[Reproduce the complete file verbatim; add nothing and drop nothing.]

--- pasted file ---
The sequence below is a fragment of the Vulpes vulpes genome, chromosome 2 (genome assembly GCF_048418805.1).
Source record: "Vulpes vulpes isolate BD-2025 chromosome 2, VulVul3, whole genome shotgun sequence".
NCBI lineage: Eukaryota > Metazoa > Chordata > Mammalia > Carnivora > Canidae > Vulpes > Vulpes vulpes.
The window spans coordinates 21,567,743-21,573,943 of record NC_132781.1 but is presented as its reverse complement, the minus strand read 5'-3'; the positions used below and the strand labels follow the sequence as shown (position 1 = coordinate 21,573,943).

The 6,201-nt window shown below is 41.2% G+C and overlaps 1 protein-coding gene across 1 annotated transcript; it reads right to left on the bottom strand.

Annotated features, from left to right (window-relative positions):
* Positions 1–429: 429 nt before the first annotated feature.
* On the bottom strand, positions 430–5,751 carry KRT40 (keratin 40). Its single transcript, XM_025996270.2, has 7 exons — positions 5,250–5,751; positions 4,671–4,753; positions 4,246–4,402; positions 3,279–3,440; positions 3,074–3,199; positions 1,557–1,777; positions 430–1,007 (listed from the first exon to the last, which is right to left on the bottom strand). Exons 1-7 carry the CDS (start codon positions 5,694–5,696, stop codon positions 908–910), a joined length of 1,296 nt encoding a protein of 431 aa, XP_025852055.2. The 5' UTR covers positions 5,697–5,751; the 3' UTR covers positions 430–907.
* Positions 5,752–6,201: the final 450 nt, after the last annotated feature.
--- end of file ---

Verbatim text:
The sequence below is a fragment of the Vulpes vulpes genome, chromosome 2 (genome assembly GCF_048418805.1).
Source record: "Vulpes vulpes isolate BD-2025 chromosome 2, VulVul3, whole genome shotgun sequence".
NCBI lineage: Eukaryota > Metazoa > Chordata > Mammalia > Carnivora > Canidae > Vulpes > Vulpes vulpes.
The window spans coordinates 21,567,743-21,573,943 of record NC_132781.1 but is presented as its reverse complement, the minus strand read 5'-3'; the positions used below and the strand labels follow the sequence as shown (position 1 = coordinate 21,573,943).

The 6,201-nt window shown below is 41.2% G+C and overlaps 1 protein-coding gene across 1 annotated transcript; it reads right to left on the bottom strand.

Annotated features, from left to right (window-relative positions):
* Positions 1–429: 429 nt before the first annotated feature.
* On the bottom strand, positions 430–5,751 carry KRT40 (keratin 40). Its single transcript, XM_025996270.2, has 7 exons — positions 5,250–5,751; positions 4,671–4,753; positions 4,246–4,402; positions 3,279–3,440; positions 3,074–3,199; positions 1,557–1,777; positions 430–1,007 (listed from the first exon to the last, which is right to left on the bottom strand). Exons 1-7 carry the CDS (start codon positions 5,694–5,696, stop codon positions 908–910), a joined length of 1,296 nt encoding a protein of 431 aa, XP_025852055.2. The 5' UTR covers positions 5,697–5,751; the 3' UTR covers positions 430–907.
* Positions 5,752–6,201: the final 450 nt, after the last annotated feature.